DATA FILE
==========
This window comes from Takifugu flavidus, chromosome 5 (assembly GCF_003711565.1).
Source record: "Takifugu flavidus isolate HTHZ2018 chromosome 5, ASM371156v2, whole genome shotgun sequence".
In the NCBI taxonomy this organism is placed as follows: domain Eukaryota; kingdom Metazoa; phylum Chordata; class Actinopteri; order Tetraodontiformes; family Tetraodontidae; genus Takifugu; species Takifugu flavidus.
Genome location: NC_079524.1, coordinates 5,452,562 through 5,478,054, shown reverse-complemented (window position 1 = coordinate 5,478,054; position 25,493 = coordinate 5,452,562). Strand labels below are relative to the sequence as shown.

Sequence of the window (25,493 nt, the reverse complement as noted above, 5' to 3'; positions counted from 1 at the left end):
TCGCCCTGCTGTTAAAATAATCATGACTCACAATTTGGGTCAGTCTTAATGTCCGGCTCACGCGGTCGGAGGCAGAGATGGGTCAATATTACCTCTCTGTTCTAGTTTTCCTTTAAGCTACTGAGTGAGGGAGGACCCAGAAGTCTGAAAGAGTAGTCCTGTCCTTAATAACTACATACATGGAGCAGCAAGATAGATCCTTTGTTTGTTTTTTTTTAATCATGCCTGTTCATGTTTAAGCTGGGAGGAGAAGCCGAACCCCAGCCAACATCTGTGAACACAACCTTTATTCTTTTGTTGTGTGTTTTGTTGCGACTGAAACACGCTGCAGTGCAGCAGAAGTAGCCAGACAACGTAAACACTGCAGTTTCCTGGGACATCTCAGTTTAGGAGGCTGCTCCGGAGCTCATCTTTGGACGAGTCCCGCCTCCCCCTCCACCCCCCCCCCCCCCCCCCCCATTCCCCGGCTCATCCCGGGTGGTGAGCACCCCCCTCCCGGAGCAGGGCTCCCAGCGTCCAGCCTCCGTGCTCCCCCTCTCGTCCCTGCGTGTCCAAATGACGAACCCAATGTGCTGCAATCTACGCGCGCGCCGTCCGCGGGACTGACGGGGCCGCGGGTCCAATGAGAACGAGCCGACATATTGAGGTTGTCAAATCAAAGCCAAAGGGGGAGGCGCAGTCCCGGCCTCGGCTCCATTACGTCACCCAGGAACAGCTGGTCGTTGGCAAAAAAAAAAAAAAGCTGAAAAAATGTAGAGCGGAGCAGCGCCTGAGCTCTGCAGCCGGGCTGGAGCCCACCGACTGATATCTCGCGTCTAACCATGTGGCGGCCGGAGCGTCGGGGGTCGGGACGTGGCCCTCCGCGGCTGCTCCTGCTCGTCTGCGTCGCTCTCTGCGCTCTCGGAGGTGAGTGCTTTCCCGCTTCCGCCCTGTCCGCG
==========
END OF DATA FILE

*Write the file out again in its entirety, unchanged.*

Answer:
This window comes from Takifugu flavidus, chromosome 5 (assembly GCF_003711565.1).
Source record: "Takifugu flavidus isolate HTHZ2018 chromosome 5, ASM371156v2, whole genome shotgun sequence".
In the NCBI taxonomy this organism is placed as follows: domain Eukaryota; kingdom Metazoa; phylum Chordata; class Actinopteri; order Tetraodontiformes; family Tetraodontidae; genus Takifugu; species Takifugu flavidus.
Genome location: NC_079524.1, coordinates 5,452,562 through 5,478,054, shown reverse-complemented (window position 1 = coordinate 5,478,054; position 25,493 = coordinate 5,452,562). Strand labels below are relative to the sequence as shown.

Sequence of the window (25,493 nt, the reverse complement as noted above, 5' to 3'; positions counted from 1 at the left end):
TCGCCCTGCTGTTAAAATAATCATGACTCACAATTTGGGTCAGTCTTAATGTCCGGCTCACGCGGTCGGAGGCAGAGATGGGTCAATATTACCTCTCTGTTCTAGTTTTCCTTTAAGCTACTGAGTGAGGGAGGACCCAGAAGTCTGAAAGAGTAGTCCTGTCCTTAATAACTACATACATGGAGCAGCAAGATAGATCCTTTGTTTGTTTTTTTTTAATCATGCCTGTTCATGTTTAAGCTGGGAGGAGAAGCCGAACCCCAGCCAACATCTGTGAACACAACCTTTATTCTTTTGTTGTGTGTTTTGTTGCGACTGAAACACGCTGCAGTGCAGCAGAAGTAGCCAGACAACGTAAACACTGCAGTTTCCTGGGACATCTCAGTTTAGGAGGCTGCTCCGGAGCTCATCTTTGGACGAGTCCCGCCTCCCCCTCCACCCCCCCCCCCCCCCCCCCCATTCCCCGGCTCATCCCGGGTGGTGAGCACCCCCCTCCCGGAGCAGGGCTCCCAGCGTCCAGCCTCCGTGCTCCCCCTCTCGTCCCTGCGTGTCCAAATGACGAACCCAATGTGCTGCAATCTACGCGCGCGCCGTCCGCGGGACTGACGGGGCCGCGGGTCCAATGAGAACGAGCCGACATATTGAGGTTGTCAAATCAAAGCCAAAGGGGGAGGCGCAGTCCCGGCCTCGGCTCCATTACGTCACCCAGGAACAGCTGGTCGTTGGCAAAAAAAAAAAAAAGCTGAAAAAATGTAGAGCGGAGCAGCGCCTGAGCTCTGCAGCCGGGCTGGAGCCCACCGACTGATATCTCGCGTCTAACCATGTGGCGGCCGGAGCGTCGGGGGTCGGGACGTGGCCCTCCGCGGCTGCTCCTGCTCGTCTGCGTCGCTCTCTGCGCTCTCGGAGGTGAGTGCTTTCCCGCTTCCGCCCTGTCCGCG